The plague of darkness was a fierce warning—Yahweh had overpowered Ra. Arguably at the top of Egypt’s gods, Ra was the god of the sun and a central figure in ancient Egyptian worship.
Even then, Pharaoh would not concede.
The final plague is an extension of the previous, a darker darkness. Each of Egypt’s firstborn would have been dedicated to Ra, and Pharaoh’s son was considered an incarnation of Ra himself. The death of the firstborn was a brutal and crushing end to the empty gods they placed their trust in.
Idolatry always destroys our greatest joy. Our commitment to our idols cuts away at the people and things which matter most in our lives. Each idol delivers a silhouette of the real experience—and their falsehood can be as difficult for us to see now as it was for Egypt to see then.
In comparison to Egypt’s gods, modern idols have names which sound normal—approval, pleasure, comfort, power, control—but they act the same. We draw our identity from them. We arrange our lives around them. And, at our time of greatest need, they abandon us.
Ask an American about the most historically significant event of 1776 and you will most certainly hear about the signing of the declaration, independence from Great Britain, and the birthday of our nation. But 1776 also significantly marks the publication of Adam Smith’s influential Wealth of Nations, widely considered the first modern work in the field of economics and a work that remains widely influential today. Both Wealth of Nations and The Declaration of Independence are publications that have inarguably shaped the world in ways beyond even what the original authors imagined.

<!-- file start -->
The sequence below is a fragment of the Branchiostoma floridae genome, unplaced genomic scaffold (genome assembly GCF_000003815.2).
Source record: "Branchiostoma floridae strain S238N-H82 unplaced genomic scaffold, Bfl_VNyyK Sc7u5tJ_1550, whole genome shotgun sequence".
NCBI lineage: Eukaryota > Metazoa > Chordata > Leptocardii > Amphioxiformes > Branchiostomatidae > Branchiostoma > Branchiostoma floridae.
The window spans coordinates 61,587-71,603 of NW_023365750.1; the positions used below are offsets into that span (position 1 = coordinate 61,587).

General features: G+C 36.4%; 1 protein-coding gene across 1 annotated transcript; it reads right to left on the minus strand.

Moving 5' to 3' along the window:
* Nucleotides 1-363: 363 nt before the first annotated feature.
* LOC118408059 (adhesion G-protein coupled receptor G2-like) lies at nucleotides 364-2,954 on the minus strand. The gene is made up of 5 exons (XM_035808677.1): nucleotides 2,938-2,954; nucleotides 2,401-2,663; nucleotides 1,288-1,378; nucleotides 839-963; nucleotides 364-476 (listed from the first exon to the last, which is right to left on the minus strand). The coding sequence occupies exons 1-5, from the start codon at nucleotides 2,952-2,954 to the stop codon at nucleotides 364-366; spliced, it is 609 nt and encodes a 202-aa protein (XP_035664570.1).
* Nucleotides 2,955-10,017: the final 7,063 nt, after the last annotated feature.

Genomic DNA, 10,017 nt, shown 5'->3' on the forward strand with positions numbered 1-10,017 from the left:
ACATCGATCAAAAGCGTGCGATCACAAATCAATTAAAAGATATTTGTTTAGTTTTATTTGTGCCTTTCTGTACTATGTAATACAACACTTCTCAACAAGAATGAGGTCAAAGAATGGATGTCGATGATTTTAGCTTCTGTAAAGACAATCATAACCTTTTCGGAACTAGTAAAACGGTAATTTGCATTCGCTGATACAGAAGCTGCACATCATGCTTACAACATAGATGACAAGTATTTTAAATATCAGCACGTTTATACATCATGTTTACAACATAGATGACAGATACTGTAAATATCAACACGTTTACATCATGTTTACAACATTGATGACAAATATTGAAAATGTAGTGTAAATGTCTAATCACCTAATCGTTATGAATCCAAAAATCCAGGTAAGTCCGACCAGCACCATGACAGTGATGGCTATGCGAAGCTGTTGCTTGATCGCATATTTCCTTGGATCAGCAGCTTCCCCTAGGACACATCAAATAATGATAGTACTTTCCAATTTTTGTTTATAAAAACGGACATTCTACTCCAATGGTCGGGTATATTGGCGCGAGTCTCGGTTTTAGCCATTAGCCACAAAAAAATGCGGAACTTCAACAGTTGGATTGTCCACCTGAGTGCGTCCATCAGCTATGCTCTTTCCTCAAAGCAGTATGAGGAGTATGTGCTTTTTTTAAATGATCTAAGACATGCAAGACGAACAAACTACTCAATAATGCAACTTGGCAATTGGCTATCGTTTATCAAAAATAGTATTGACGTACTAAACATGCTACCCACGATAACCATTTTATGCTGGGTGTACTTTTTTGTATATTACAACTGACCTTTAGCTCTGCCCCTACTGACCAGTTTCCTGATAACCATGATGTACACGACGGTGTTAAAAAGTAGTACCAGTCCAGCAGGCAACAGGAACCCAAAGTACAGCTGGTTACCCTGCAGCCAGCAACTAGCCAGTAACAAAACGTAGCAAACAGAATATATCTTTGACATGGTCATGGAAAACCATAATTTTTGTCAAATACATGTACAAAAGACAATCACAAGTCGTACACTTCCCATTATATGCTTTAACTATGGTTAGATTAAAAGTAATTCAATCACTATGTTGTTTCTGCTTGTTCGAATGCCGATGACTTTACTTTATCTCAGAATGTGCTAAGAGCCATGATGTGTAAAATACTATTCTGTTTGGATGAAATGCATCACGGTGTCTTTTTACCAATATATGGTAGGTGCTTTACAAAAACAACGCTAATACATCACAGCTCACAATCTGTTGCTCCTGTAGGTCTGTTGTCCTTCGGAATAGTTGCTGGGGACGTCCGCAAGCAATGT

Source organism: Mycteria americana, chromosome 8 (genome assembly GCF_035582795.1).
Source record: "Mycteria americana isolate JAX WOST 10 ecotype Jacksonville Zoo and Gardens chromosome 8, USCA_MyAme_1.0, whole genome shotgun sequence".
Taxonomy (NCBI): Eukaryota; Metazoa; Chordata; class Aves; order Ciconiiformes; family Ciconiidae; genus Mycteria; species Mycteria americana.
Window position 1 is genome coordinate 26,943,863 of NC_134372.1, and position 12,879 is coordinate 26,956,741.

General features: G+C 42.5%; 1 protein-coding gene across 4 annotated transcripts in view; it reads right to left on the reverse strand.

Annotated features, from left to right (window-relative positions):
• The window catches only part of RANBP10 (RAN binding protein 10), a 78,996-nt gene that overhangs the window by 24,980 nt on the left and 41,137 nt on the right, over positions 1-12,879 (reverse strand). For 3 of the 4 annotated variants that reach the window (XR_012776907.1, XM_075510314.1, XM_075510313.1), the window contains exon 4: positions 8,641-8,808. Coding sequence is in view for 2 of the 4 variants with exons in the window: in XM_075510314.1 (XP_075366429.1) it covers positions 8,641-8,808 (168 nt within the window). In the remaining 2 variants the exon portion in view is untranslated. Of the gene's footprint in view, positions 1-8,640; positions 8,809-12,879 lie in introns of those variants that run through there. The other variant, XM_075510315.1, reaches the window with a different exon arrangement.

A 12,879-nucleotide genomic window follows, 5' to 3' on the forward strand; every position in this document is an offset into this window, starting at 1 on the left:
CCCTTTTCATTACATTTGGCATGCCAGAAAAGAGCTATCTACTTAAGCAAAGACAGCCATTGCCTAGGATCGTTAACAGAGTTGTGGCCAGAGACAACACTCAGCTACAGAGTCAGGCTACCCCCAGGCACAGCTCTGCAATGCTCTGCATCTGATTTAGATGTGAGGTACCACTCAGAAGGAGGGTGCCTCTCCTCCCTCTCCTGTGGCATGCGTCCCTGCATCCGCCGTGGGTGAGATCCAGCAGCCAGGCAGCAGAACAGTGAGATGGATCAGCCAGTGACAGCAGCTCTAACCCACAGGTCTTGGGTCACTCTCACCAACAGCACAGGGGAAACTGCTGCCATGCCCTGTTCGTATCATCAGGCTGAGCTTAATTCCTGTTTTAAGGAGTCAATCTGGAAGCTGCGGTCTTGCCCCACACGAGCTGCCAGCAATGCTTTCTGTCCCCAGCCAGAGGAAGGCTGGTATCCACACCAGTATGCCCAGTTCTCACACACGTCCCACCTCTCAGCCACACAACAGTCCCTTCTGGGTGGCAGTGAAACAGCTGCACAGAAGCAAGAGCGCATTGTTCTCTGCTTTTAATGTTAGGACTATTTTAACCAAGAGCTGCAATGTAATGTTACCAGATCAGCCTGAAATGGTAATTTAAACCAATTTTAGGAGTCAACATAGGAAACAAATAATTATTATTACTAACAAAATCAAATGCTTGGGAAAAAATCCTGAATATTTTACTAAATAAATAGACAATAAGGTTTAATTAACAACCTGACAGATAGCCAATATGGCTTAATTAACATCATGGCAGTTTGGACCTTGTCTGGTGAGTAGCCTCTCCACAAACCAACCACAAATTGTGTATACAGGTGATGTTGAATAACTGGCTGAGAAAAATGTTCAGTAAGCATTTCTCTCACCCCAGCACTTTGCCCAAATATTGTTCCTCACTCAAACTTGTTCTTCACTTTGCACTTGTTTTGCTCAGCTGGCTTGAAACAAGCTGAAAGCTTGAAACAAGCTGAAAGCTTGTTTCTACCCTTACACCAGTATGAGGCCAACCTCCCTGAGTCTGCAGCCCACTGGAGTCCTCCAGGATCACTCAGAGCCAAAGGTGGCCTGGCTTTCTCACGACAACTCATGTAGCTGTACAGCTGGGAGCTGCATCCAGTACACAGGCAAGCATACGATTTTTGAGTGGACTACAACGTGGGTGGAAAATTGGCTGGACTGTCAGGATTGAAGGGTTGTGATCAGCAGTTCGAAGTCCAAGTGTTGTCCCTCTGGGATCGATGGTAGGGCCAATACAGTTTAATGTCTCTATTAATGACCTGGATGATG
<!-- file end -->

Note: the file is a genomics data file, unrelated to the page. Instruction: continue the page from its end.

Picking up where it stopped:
All the same, historian Mark Noll suggests there is a third publication of 1776 that may have been even more historically influential than both of these momentous options. In a lecture at Harvard University, he argued: “I say with calculated awareness of what else was going on in Philadelphia [the signing of the Declaration of Independence], and in Scotland, where Adam Smith published his Wealth of Nations, that of all world-historical occurrences in that year, the publication of August Montagu Toplady’s hymn [Rock of Ages] may have been the most consequential.”(1)
This may seem a surprising choice—particularly for those who want to relegate the role of religion to far more primitive histories. Noll’s suggestion asks that we look not only beyond national histories, but beyond the version of history that wants to claim that there has always been a split between the sacred and the secular. Toplady’s hymn is one of the two most reprinted hymns in Christian history, but its words remind us of a history far beyond even this:
Rock of Ages, cleft for me, Let me hide myself in Thee; Let the water and the blood, From Thy riven side which flowed, Be of sin the double cure, Cleanse me from its guilt and power. Not the labours of my hands, Can fulfill Thy law’s demands;
Could my zeal no respite know, Could my tears for ever flow, All for sin could not atone: Thou must save, and Thou alone. Nothing in my hand I bring, Simply to Thy Cross I cling; Naked, come to Thee for dress; Helpless, look to Thee for grace;
Foul, I to the fountain fly; Wash me, Saviour, or I die.
Toplady’s hymn calls its hearers to identify with a greater citizenship. Beyond denomination, beyond nation, beyond the misleading divide of sacred and secular, public and private, beyond the labors of our hands, there was a time when humanity understood we are creatures and there is a creator—a creator with a redemptive plan. Like many confessions throughout the history of the church, Toplady’s hymn bids us to see beyond the individual, the individual nation, and our individual understandings of history to the cloud of witnesses described by the writer of Hebrews, to the identity we have shared with creatures of all time.
History is filled with the ebb and flow of influences and events, but of the creator who is for us there is no greater, unswerving influence. As James writes, “[God] does not change like the shifting shadows” (1:17). As David praised, and Hannah prayed, and saints and sinners will continue to discover, there is a Rock of Ages. Hidden in the Trinity, clinging to the Cross, loved by the Son whose suffering is a gift, we are free indeed.